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This paper focuses on the relationship between exporting and the labour markets of the Western Balkan economies within a macroeconomic and microeconomic framework. Within the macroeconomic framework we investigate the Western Balkan countries' evolution of the bilateral intra-industry trade share with European Monetary Union members and compare this with the differences in bilateral unit labour cost dynamics. The microeconomic analysis rests on enterprise-level cross section data collected during the crisis period and investigates whether exporters help to create additional jobs in the region in comparison to entrepreneurs oriented towards national market. The results show that trade patterns between Western Balkan economies and EMU trading partners did not exhibit any significant changes in trend. On the other hand, it seems that during the recession period most Western Balkan economies adjusted their unit labour costs, probably in order to boost competitiveness. Microeconomic analysis revealed that, although there are some positive differences between exporters and non-exporters, exporters do not create additional employment. JEL classification codes: F15, F16 Key words: intra-industry trade, labour market, Western Balkan countries 1. INTRODUCTION Although many policy recommendations advocate the necessity of increasing competitiveness, in particular for the post-transition economies of the Western Balkan region (Sanfey, Milatovi and Kresi 2016), the issue of how to measure the competitiveness of an economy is not univocally resolved. Altomonte and Békés (2016) provide a recent overview of the competitiveness issue in the European context, emphasizing that competitiveness rests on the firms' endeavours, while those few with outstanding productivity results become leaders for a sector or entire economy. There are, however, differences between policy-driven competitiveness and within-firm driven competitiveness determinants. The countries analysed here Albania, Bosnia and Herzegovina, Croatia, Former Yugoslav Republic of Macedonia1, Kosovo2, Montenegro and Serbia are all post-transition economies that have expressed interest in joining the European Union3. Thus, for these Valerija Botri, PhD Senior Research Associate The Institute of Economics, Zagreb, Croatia E-mail: email@example.com Tanja Broz, PhD Research Associate The Institute of Economics, Zagreb, Croatia E-mail: firstname.lastname@example.org (corresponding author) Copyright © 2016 by the School of Economics and Business Sarajevo economies, competitiveness is frequently addressed within the context of overall economic restructuring during transition, catching-up towards the level of development achieved by European market economies and the capabilities of individual firms to compete according to newly introduced market principles. In that context, trade, especially intra-industry trade, has an important role in the process of increasing competitiveness, but also as an indicator of the degree of integration and convergence with the EU. It has been argued that requirements for increased competitiveness exert negative effects on the demand for labour, as well as create pressure to reduce labour-induced costs. Thus, firms are inclined to accommodate by trying to reduce wages, shed labour or suppress demand. These practices are expected to be more frequent during an economic downturn. However, countries may adopt different policies in dealing with these issues, so a comparative approach might be beneficial in gaining additional insight into these important processes. In this paper we focus on the relationship between exporting and the labour market in both macroeconomic and microeconomic frameworks. The main aim of the paper is to empirically investigate trade patterns and unit labour cost evolution, in particular in the context of the European Union accession of the Western Balkan economies. To that end, two complementary approaches have been used in order to gain additional insights. Within the macroeconomic framework we investigate the Western Balkan countries' evolution of the bilateral intra-industry trade share with European Monetary Union (EMU) members and compare this with the differences in bilateral unit labour cost dynamics. The analysis covers the 2005-2013 period and is subsequently disaggregated into precrisis and crisis periods in order to investigate whether patterns have changed due to the adverse effects that had widespread effects on the world economy. The microeconomic analysis rests on enterprise-level cross section data collected in the period during/aftermath of the crisis and investigates whether exporters help to create additional jobs in the region in comparison to entrepreneurs oriented towards national market. The structure of the paper is as follows. The next section contains a brief literature review, while section 3 presents the data sources as well as the basic concepts used for the indicators in the empirical analysis. Section 4 is focused on the results of the analysis: section 4.1 discusses results on the macroeconomic level, while section 4.2 presents and discusses the estimates on the individual-firm level. The last section summarizes the main conclusions. 2. BRIEF LITERATURE REVIEW The Western Balkan countries are small economies that have expressed aspirations to join the European Union. Berglof (2015) calls this "an outside anchor effect of EU accession", which he argues is extremely important for the ongoing reform process, in particular in the Western Balkan countries in comparison to other European transition economies. The integration presents many challenges to a (post)transition economy required to adopt many market regulating mechanisms in a relatively short time (Bjeli 2015). The expected benefits of integration are foreseen, relying on theoretical models, in integration-related trade that is expected to emerge from increased product variety. This will subsequently increase consumers' utility, as well as competitiveness pressures that will induce firms to engage in more efficient behaviour (Helpman and Krugman 1985). On the other hand, it could be foreseen that the internal restructuring due to increased competition in the domestic market will result in the closing down of relatively non-competitive firms (Melitz 2003). We can also foresee a case where the effect will be entirely shifted to the reduction of labour costs, without the closing down of enterprises (Davis and Harrigan 2011). Trade integration between the EU and the (post) transition economies of the Western Balkans has been less often discussed in the literature than the trade integration of Central and Eastern European countries (Fidrmuc 2000; Bussière, Fidrmuc and Schnatz 2005; Ferto 2007; Grancay, Sumilo and Weinhardt 2015). Most research on trade between Western Balkan countries and the EU concludes that trade, even though it is rising, is still at relatively low levels (Botri 2012; World Bank 2008) and that the 2008 economic crisis negatively affected their trade integration with the EU (Bjeli, Jaimovi and Tasi 2013). However, it has been argued that it is not the volume of the trade that is crucial, but the nature of trade patterns that ultimately dictate the overall benefits of integration (Frankel and Rose 1997; Frankel and Rose 1998). In cases where intra-industry trade gains momentum within integration-induced trade increases, the relatively low adjustment costs of production factor reallocation are expected through a smooth adjustment process. Such a scenario is seldom witnessed in integration among economically unequal partners. Since the economies of the Western Balkans are less developed than those of their EMU trading partners, we can envisage that the adjustment will be less smooth. Nevertheless, whether integration induces low adjustment costs in the case of the Western Balkan (post)transition economies is a question that deserves empirical verification. South East European Journal of Economics and Business, Volume 11 (2) 2016 3. DATA AND METHODOLOGY As indicated in the introduction, the approach in this paper relies on both (standard) macroeconomic and microeconomic considerations. In the case of the macro-view, we start with the nature of bilateral trading patterns with European Union members. The question is: what is the extent of intra-industry trade, or in other words trade in similar products within the same industry, in the overall trade between partners? The methodology applied relies on a standard approach developed by Abd-el-Rahman (1991), Fontagné and Freudenberg (1997), or Freudenberg and Lemoine (1999), according to the expression that assesses whether there are simultaneous exports and imports (trade overlap) within the same industry: The expression is evaluated at the disaggregated level of product classification (8-digit Combined / the Eurostat's COMEXT Nomenclature and by using database). above a certain threshold, then it is If it is assumed that a significant trade overlap exists and the / be two-way (or intra-industry trade is considered to trade). Although studies explore different thresholds for the evaluating expression (1), we apply the relatively standard value of 10 percent to distinguish between intra- and inter-industry trade. We did not want to explore the issue of different thresholds in order to avoid discussion of the implications of the possible sensitivity of the results to this parameter. The identification of the adjustment mechanism relies also on the precise measurement issues related to the appropriate intra-industry trade dynamics and/ or those related to adequate labour market changes. Literature offers a variety of methodological approaches. Brülhart, Elliott and Lindley (2006) suggest measuring on the individual employee level sectoral and occupational distance indicator within the manufacturing sector. Some studies have used industry employment change as an indicator of adjustment cost (Brülhart and Elliott 1998; Greenaway, Hine and Wright 1999), while others suggested using a job turnover indicator (Brülhart 2000; Andersson, Gustafsson and Lundberg 2000). In our macroeconomic approach we relate the evolution of trade patterns to the overall development of unit labour costs. Thus, our aim is not directly related to testing a smooth adjustment hypothesis, but rather to illustrate the evolution of the pattern in Western Balkan economies. Our unit labour cost measure is expressed as the growth of wages in a Western Balkan country relative to the growth of wages in a trading partner, divided by the same change of productivity, or: (1) where i refers to the Western Balkan country, and j denotes the trading partner EU country. There are a few possible outcomes from the previous expression that deserve attention: If the ulc indicator is higher than one wage growth in the Western Balkan country is exceeding productivity growth higher than in a comparable European Union country If the ulc indicator is equal to one relative unit labour costs in both countries are moving in the same direction If the ulc indicator is lower than one the relative unit labour cost growth in the Western Balkan country is slower than that of the European Union country, indicating the increased competitiveness of the Western Balkan country. Since both wages and productivity influence this dynamics, it is important to consider the specific features of Western Balkan economies in that respect. The following non-exhaustive list of potential correlations has to be considered: Relative wage changes. Competitiveness pressures can influence employers' decisions to make adjustment in labour costs either by making employment or wage changes. This is particularly important if the strategy to ensure competitiveness relies on the price and not the quality of the product. The analysis in this paper includes an indicator of relative change in the growth rate of EUR-wages in Western Balkan country to the growth rate of EUR-wages in EU trading partner. Since the underlying assumption is that trading on the European market will also involve pricing decisions in EUR, the relevant labour cost decision made by employers includes exchange rates. Relative changes in productivity. Employment decisions, particularly in industry, are strongly under the influence of productivity changes. If there are significant productivity improvements due to technological changes, it is very likely that reduction in employment will occur and/or shift in demand towards high-skill labour. This effect can be supported with the relocation of specific phases of production from more to less developed economies. So, within the European Union, the FDI supported relocation of production has been associated with job loss in old member states in comparison to new member states. (2) South East European Journal of Economics and Business, Volume 11 (2) 2016 Discussing the role of exporting firms for an economy has produced vast volumes of literature (Bernard and Jensen 1995; Doms and Jensen 1998) where it has been established that exporting firms on average have higher productivity and are able to reward their employees with higher wages. The different outcomes of exporting firms have been found also in other, non-US economies (Clerides, Lach and Tybout 1998; Mayer and Ottaviano 2007). The specific focus in this paper is on the ability of exporting firms to create employment. There are many possible reasons why the answer to this question is not straightforward. The pressures related to integration effects, suppressed or changing demand due to economic crisis, the institutional setup of the domestic labour market and other factors might disrupt the usual job creation process within (exporting) firms. We seek the answer to this question by relying on microeconometric analysis. The firm-level empirical strategy in the present paper relies on the Business Environment and Enterprise Performance Survey (BEEPS V) conducted by the European Bank for Reconstruction and Development (EBRD) and World Bank data4. These data are collected in 30 countries and refer to the time period from 2012 to 2013, but in the empirical analysis we focus only on the data from Western Balkan economies. The difference between the suggested macroeconomic and microeconomic approaches is that our macroeconomic approach enables inspection of the dynamic evolution of trading relationship through time, while our microeconomic approach rests on the cross-section data of the sample during the crisis period. There might be some questions whether the 2012-2013 period can still be dubbed a crisis, since some of the countries in the sample have already recorded positive overall growth rates. Even though the economic crisis started in most Western Balkan countries in 2008 and was most pronounced in 2009, the consequences were still present years after 2008. Economic instability in particular intensified in 2012 due to the sovereign debt crisis in the EU, which was manifested in Figure 1: Share of exports to EU-28 in total exports, in percent Source: Eurostat. 90 70 50 30 2006 2007 Montenegro Serbia 2008 2009 markedly increased credit default swaps. Hence we consider the period of collecting the data for BEEPS V a crisis period. The main research question that we want to address with the microeconomic segment of the analysis is to reveal whether exporting companies are more likely to generate additional employment than non-exporting companies. To that end, we rely on propensity score matching methods and analyse whether exporters and non-exporters that share a number of similar characteristics have different outcomes in times of employment growth. Propensity score matching relies on the probability of participation, in our case participation in export activities, given the set of characteristics X (Blundell and Costa Dias, 2008). We can define: P(X) = P(d =1| X) (3) where P(X) is the probability of participation, which is usually called the propensity score, and X is the set of analysed characteristics. In order to estimate the average treatment effect of the treated group, we used nearest neighbour matching and kernel matching. 4. RESULTS OF THE MACROECONOMIC AND MICROECONOMIC ANALYSES 4.1. Results of the macroeconomic analysis: trade patterns - general dynamics and European Union accession prospects The Eurostat data on the exports of accession countries to the European Union in the period 20062015 reveals a distinctive pattern, with most countries experiencing a dip in the year 2009 (Figure 1). A similar pattern occurs when the data of overall exports are considered. However, even though the European Union appears to be the preferred export destination for most of the countries, the data presented in Figure 1 seems to show that neither Montenegro nor Kosovo have directed their exports toward European markets, 2010 Macedonia 2013 Albania Kosovo South East European Journal of Economics and Business, Volume 11 (2) 2016 Figure 2: Share of intra-industry trade in total trade between partners Albania 0,4 0,3 0,2 0,1 0,0 0,4 0,3 0,2 0,1 0 Croatia 0,4 0,3 0,2 0,1 0 0,4 0,3 0,2 0,1 0 Macedonia Montenegro 0,4 0,3 0,2 0,1 0 0,4 0,3 0,2 0,1 0 Serbia Source: authors' calculations based on COMEXT data. South East European Journal of Economics and Business, Volume 11 (2) 2016 Figure 3: Unit labour cost changes between partners Albania Croatia Macedonia Montenegro Serbia Source: authors' calculations based on WIIW and Eurostat data. South East European Journal of Economics and Business, Volume 11 (2) 2016 despite the fact that demand has regained its strength after the crisis, while Macedonia and Serbia increased the orientation of their exports towards the European Union. In order to investigate the issue of the EU as the preferred export destination for Western Balkan countries, we focus on bilateral intra-industry trade patterns between each individual Western Balkan country and an EMU member. The reason that we focus only on the EMU members is to postpone the discussion on exchange rate differentials, which could be important determinants of trade dynamics. We focus on two aspects. The first is the share of intra-industry trade in the overall trade, which enables a comparative analysis between different Western Balkan countries with respect to their bilateral trading partners. The second aspect is related to the differences in the share of intra-industry trade before and after the crisis. Details are presented in Figure 2. The data shows that Montenegro, followed by Macedonia, has the lowest shares of intra-industry trade with most of the analysed EU trading partners. Albania has a very distinctive relationship with one trading partner Italy. For Croatia, and Serbia, the highest share of intraindustry trade is achieved with Austria, Germany and Italy, which are traditionally their important trading partners. However, in all of the cases the share of intraindustry trade is lower than 50 percent, implying that inter-industry trade dominates the overall structure of trade. Thus, the trade patterns between Western Balkan countries and their EU bilateral partners resemble a North-South trading pattern, in which it is assumed that the less developed country exports labour-intensive products and imports capital-intensive products. Concerning the differences in trade patterns in the pre-crisis and crisis periods, there are no significant differences between the two periods between the analysed countries, but differences entirely depend on the relative economic conditions in the trading partners. For example, the share of intra-industry trade between Austria and Croatia, the only country in the sample that had been in recession until the end of the sample period, has decreased in the crisis period, while it has increased between Austria and all other Western Balkan countries. If Western Balkan countries are mostly exporting labour intensive products into the European Union, then their relative competitiveness should be correlated with the evolution of unit labour costs. Thus, we investigate whether there is a correlation between unit labour cost differentials between bilateral trading partners and the intra-industry trade. To that purpose, we first present the unit labour costs calculated as relative wages divided by the relative productivity growth according to expression 2. If the indicator is above 1, then the unit labour cost in a Western Balkan country is increasing more than in their bilateral trading partner, which adversely affects their competitiveness. As in the previous case, we are again interested in the differences between the pre-crisis and crisis periods. The data clearly show that there are significant changes in unit labour costs between partners in the pre-crisis and crisis periods. Most Western Balkan countries have seriously adjusted their relative unit labour cost growth in the crisis period, in particular those that had higher unit labour cost growth than their EU trading partners in the pre-crisis period. There are two exceptions related to countries that had less or similar unit labour costs growth with their trading partners prior to the crisis and Macedonia did not adjust their unit labour cost growth in the crisis period downwards, and for Macedonia we can even notice a relative increase. The question is whether there is a link at the overall economy level between trade patterns and changes in unit labour costs. The results of the correlation exercise are presented in the following table. Table 1: Correlation between the intra-industry trade and unit labour costs Pre-crisis Albania Croatia Macedonia Montenegro Serbia -29,69 -4,76 -30,59 -36,61 -26,99 45,05 Crisis -27,27 -52,18 -67,56 -9,84 20,45 -66,53 Source: authors' calculations based COMEXT, WIIW and Eurostat data. Negative correlation implies that if the relative unit labour cost in a Western Balkan country is increasing more than in a trading partner, intra-industry trade with the European Union trading partner is smaller. For most cases the correlation is small, implying that there is no direct link between trading patterns and unit labour cost adjustments. The results in the table show that only in two countries in the crisis period could the correlation be considered relatively strong Croatia and Serbia. This implies that for these two countries, the higher their relative unit labour cost towards their trading partners, the lower the share of intra-industry trade they have with their trading South East European Journal of Economics and Business, Volume 11 (2) 2016 partners. This would suggest that for these countries increased competitiveness pressures can exert negative effects on their labour markets and vice versa. If we compare the pre-crisis and crisis periods, we can notice important changes. For example, in the case of Croatia and , previously described mechanisms are more pronounced in the crisis period. The reverse is the case for Macedonia. This macroeconomic overview indicates that trade patterns between Western Balkan economies and EMU trading partners during the accession period did not exhibit any significant changes in trend. The nature of trade resembled a North-South trading relationship, indicating the relative disadvantage of Western Balkan economies. It does seem that during the recession period most Western Balkan economies adjusted their unit labour costs, probably in order to boost competitiveness. Yet this again indicates that they are trading on the lower end of the market, trying to compete with low-cost labour products. To what end is this plausible long-run exporting strategy, remains to be seen. Table 2: Exporters and non-exporters characteristics in Western Balkan countries Variable Empldelta Micro Small Medium Large Private State Manufacture Ino Growth market_inter foreign_mat capacity_ut manager_exper University_share Product_work skill_product training_prod training_nonpr Certifikat Technology Specialization Positive_exp Non-exporters 1.05 0.04 0.65 0.24 0.07 0.90 0.00 0.26 0.51 21.27 0.03 41.23 62.57 16.73 2.24 0.67 0.80 59.02 38.70 0.25 0.15 72.82 0.45 Exporters 1.76 0.01 0.43 0.39 0.17 0.83 0.02 0.57 0.72 1155.75 0.32 51.46 67.94 18.85 1.30 0.73 0.83 59.72 43.18 0.43 0.25 73 0.56 4.2. Results of the microeconomic analysis: exporters and the creation of additional jobs in Western Balkans All Western Balkan countries are characterized by high unemployment rates and sluggish labour markets (Mojsoska-Blazevski 2012). The question addressed in this segment of the paper is whether exporters are able to create additional job growth in comparison to non-exporters. In order to address this issue, we use a BEEPS Survey that enables comparative firm-level data analysis for the countries in the sample. Descriptive statistics for the sample used is presented in Table 2 (the names of the variables as well as their description are presented in Appendix Table A2). Descriptive data shows that exporting firms have on average increased the number of employees in the previous three years to a greater extent than nonexporting firms5. However, there are differences in the sample structure that do not allow for a straightforward comparison of these two subsamples. For example, the share of large and medium-sized firms is higher in the case of exporters than in non-exporting companies. This indicates that there might be some preconditions for firms to reach a threshold size before they start exporting. However, this could also be period-specific. Since the survey was conducted during the crisis period (or the sample reflects the effects of the last crisis), it could be argued that the crisis had more adverse effects on the probability for micro South East European Journal of Economics and Business, Volume 11 (2) 2016 Source: authors' calculations based on BEEPS. and small exporting firms to survive. In this context, a study by Van Beverent et al. (2016) and OECD (2009) show that smaller firms are more often the victims of prolonged economic crisis than larger firms. Another striking difference is in the variable that depicts the growth in sales in the three-year period. It seems that at least some of the exporting firms recorded unusually high growth in sales, resulting in a high average value for the subsample. This might also be a consequence of the data collection method itself. Yet instead of trying to identify outliers, a matching methodology has been applied in the further analysis to gain insights into the different outcomes between exporting and non-exporting firms. In order to compare similar firms, we perform propensity score matching and analyse average employment growth for comparable exporting and non-exporting firms. This will enable us to see whether the observed differences in employment growth between exporters and statistically comparable non-exporters are really present. All of the covariates presented in Table 2 were considered, but only those satisfying balancing property remained in the underlying probit model (see Appendix Table A1). It is interesting to notice our pooled cross section estimates suggest that a firm is more likely to be an exporter if it is a large enterprise oriented towards an international market for their main product and with a manager having experience in the same economic activity the firm is registered in. Other predictors were not found to be significant. The only exception is a country dummy variable for Macedonia, where it seems that enterprises from that country are on average less likely to be exporters. The average treatment effect of the treated (in our case the difference in the outcomes of employment growth between exporters and non-exporters) has been estimated using two approaches nearest neighbour matching and kernel matching (using an Epanechnikov kernel function6) method. The results are presented in the following table. Table 3: Average treatment effect of the treated (ATT) estimates: differences in employment growth between exporters and non-exporters Estimation method Estimated ATT Estimated standard error Nearest neighbour 0.19 0.17 Kernel matching 0.18 0.17 Source: authors' estimates based on BEEPS. The results in the previous table reveal that, regardless of the method applied, the exporters did obtain higher employment growth. However, the difference was not significant, once we compare similar types of firms according to various characteristics. Hence the initial impression that exporters do create additional employment actually was not confirmed by the empirical analysis. We might speculate that this is due to the crisis. However, in order to corroborate this assumption, additional empirical analysis is required that would inspect results both in the boom and in bust phases of the cycle. This is left for future research. 5. CONCLUSIONS The aim of this paper was to contribute to the vigorous discussion on the intertwining areas of EU integration and competitiveness of the Western Balkan economies. This is a complex issue with manifold manifestations. The focus in the present paper is on trade patterns and labour market outcomes. Our first set of findings suggest that intra-industry trade patterns between Western Balkan and EU economies reveal the unequal position of these two groups of countries. This pattern has not changed significantly if we compare the pre-crisis and crisis periods. In other words, the relative bilateral position of countries reveals not only the previous bilateral relationship but also the differences in the adverse effects of the latest economic crisis. Due to this North-South trade relationship it is interesting to investigate the standard price (cost) competitiveness argument. Our bilateral comparisons of unit labour costs growth indicated that: countries differ in their relative competitiveness (some have declining, while others increasing competitiveness); countries that had adverse competitiveness trends before the crisis significantly changed their relative unit labour costs during the crisis; and each Western Balkan country developed a unique relationship with each EU country. Theoretical assumptions suggest that increases in cost competitiveness should enable export increases. However, this requires ceteris paribus. Due to the turbulent period this paper is trying to encompass and bearing in mind the data constraints, we did not inspect this relationship in detail, but left this important discussion for future research7. Instead, in the second empirical exercise we explored whether those firms that were able to export (not only towards the European Union) also created additional employment. Our results suggest that, although there are some positive differences, they are not statistically significant when we consider similar firms according to multiple criteria. This could be attributed to the crisis period and to the fact that all firms (both exporting and non-exporting) were faced with an adverse business climate. Since all of the analyzed countries are small open economies, the firms operating solely on domestic markets are also under the influence of competitive pressure from other countries. The general conclusion is that there seems to be an adverse relationship between trade and labour market outcomes in the Western Balkan economies. Firms aim to alleviate the competitiveness pressures by reducing labour cost. At the same time, the economies trade at the lower end of the market, where low labour costs are a precondition for competitiveness. From a policy perspective, this does not portray a sustainable development path leading to the successful integration of Western Balkan economies. Naturally, we only briefly focused on specific segments of the process, and a sudden positive asymmetric shock could create an additional spur for this group of post-transition economies. South East European Journal of Economics and Business, Volume 11 (2) 2016 Appendix Table A1: Predictors for a firm to be an exporter Estimated Coefficients (standard errors) Constant Micro Small Large private Ino market_inter foreign_mat capacity_ut manager_exper University_share Product_work skill_product training_prod training_nonpr certifikat technology specialization positive_exp manufacture albania bih kosovo monte fyrm serbia Diagnostics Number of obs LR chi2 (25) Pseudo R2 Source: authors' estimates based on BEEPS data. 280 96.72 0.25 -1.53 (0.94) 0.93 (0.96) -0.17 (0.22) 0.68** (0.27) -0.04 (0.22) 0.29 (0.23) 1.27*** (0.25) 0.00 (0.00) 0.00 (0.00) 0.02 ** (0.01) -0.00 (0.07) 0.68 (0.49) -0.23 (0.33) 0.00 (0.00) 0.00 (0.00) 0.32 (0.20) -0.10 (0.20) -0.01 (0.00) 0.16 (0.18) 0.07 (0.66) -0.67 (0.46) 0.02 (0.28) -0.36 (0.32) -0.96 (0.59) -0.55* (0.29) -0.04 (0.31) South East European Journal of Economics and Business, Volume 11 (2) 2016 Table A2: Definition of variables and data sources Variable exporter empldelta micro small medium large private state manufacture Inovate growth market_inter foreign_mat capacity_ut manager_exper University_share Product_work skill_product training_prod training_nonpr certifikat technology specialization Positive_exp Exports, imports wages productivity Description = 1, if firm has positive share of exports in total sales = number of workers last fiscal year / number of workers 3 years ago = 1, if this is a micro firm (less than 5 employees) = 1, if this is a small firm (more than 5, less than 19 employees) = 1, if this is a medium-sized firm (more than 19, less than 100 employees) = 1, if this is a large firm (more than 100 employees) = 1, if firm was established from time of start-up as private = 1, if firm was established as state-owned = 1, if a firm's main activity is within manufacturing sector = 1, if firm had innovation output or R&D = sales last fiscal year / sales 3 years ago = 1, if the main market for firm's products is international = share of foreign material in production input = capacity utilization = number of years manager is working in this specific sector = share of employees with university degree in total = share of production workers in total = share of skilled workers in production workers = share of permanent production workers who obtained training = share of permanent non-production workers who obtained training = 1, if firm has international certificate = 1, if firm utilizes licenced technology = share of main product in total sales = 1, if a firm expects its sales to increase next fiscal year = value and quantity of bilateral exports, imports = wages in EUR = gross value added / total number of employees COMEXT WIIW and Eurostat WIIW and Eurostat Source BEEPS Endnotes Macedonia in the rest of the paper. Instead of Kosovo under UNSCR 1244/99 we apply simple Kosovo throughout the paper, to enhance the readability. It should be noted that since the mid 2013 Croatia became a member of the EU. Detailed information on BEEPS V is available on http://ebrd-beeps.com/ The data on the average increase in the number of employees refers to three years prior to 2012/2013, which are the years when the BEEPS survey has been conducted. This has been obtained by following psmatch2 procedure in STATA 13. Another interesting point will deserve attention in the future. Croatia has joined the EU in July 2013 and consequences of this event have not been investigated in this research. This might be an interesting point for future research in order to see if accession to the EU has changed the observed patterns and conclusions. South East European Journal of Economics and Business, Volume 11 (2) 2016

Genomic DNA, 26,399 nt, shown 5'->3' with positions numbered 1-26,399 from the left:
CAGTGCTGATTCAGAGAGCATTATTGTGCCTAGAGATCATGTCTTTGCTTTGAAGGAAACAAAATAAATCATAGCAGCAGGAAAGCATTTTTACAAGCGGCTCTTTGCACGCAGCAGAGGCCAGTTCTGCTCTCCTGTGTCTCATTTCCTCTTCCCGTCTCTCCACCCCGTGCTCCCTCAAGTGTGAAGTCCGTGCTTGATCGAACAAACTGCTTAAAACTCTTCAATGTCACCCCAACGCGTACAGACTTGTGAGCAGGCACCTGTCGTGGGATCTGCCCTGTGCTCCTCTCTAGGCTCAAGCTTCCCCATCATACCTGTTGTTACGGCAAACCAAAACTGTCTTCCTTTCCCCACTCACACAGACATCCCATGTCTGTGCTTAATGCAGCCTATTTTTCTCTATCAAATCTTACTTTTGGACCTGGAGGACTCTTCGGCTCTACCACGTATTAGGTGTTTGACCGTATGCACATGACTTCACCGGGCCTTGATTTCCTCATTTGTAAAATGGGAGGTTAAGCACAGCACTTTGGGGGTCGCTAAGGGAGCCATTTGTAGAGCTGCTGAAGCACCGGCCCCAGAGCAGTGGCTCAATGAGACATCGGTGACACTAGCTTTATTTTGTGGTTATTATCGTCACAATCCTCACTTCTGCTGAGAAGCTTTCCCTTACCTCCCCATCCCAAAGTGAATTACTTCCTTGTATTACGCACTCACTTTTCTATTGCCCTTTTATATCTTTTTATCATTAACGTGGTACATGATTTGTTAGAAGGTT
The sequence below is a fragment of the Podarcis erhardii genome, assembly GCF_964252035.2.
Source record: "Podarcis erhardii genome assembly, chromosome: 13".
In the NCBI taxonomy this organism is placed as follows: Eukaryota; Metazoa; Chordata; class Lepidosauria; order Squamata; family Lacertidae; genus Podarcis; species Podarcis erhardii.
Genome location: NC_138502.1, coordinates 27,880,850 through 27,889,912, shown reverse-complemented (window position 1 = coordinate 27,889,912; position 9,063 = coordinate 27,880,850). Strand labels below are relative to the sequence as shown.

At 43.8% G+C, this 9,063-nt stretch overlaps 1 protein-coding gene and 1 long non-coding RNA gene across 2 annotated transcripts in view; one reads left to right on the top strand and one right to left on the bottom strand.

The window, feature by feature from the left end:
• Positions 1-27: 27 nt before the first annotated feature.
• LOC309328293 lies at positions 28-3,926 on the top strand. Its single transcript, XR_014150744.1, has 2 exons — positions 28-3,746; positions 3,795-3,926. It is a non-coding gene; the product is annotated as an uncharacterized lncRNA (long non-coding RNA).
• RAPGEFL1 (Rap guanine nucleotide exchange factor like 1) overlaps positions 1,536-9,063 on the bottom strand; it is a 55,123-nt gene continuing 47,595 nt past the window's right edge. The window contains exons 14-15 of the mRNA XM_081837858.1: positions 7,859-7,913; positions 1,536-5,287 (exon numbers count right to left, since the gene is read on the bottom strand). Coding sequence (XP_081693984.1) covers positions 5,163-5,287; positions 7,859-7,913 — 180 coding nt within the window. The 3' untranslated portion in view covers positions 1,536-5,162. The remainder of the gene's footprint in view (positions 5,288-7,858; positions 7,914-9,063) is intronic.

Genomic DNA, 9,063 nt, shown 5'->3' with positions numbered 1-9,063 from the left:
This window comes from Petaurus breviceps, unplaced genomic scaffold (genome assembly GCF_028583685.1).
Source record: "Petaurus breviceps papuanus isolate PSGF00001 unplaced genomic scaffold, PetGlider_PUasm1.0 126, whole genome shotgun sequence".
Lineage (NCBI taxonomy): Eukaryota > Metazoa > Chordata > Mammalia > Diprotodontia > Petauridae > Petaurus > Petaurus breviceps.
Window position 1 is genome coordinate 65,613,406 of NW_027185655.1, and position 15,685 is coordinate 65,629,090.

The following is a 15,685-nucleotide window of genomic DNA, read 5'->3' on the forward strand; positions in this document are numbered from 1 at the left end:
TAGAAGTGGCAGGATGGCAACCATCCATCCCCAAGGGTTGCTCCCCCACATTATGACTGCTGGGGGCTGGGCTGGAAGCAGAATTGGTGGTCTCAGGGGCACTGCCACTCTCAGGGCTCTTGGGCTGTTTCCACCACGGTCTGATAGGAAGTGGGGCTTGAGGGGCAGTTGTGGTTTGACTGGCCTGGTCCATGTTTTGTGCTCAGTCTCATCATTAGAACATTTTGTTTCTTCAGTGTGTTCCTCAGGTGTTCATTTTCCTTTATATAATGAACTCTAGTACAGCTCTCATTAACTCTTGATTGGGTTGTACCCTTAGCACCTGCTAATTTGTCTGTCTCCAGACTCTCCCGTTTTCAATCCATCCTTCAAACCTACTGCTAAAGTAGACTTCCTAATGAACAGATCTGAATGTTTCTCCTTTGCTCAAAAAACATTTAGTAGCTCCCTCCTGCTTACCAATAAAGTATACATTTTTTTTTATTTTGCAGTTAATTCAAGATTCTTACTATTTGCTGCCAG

South East European Journal of Economics and Business – de Gruyter
Published: Dec 1, 2016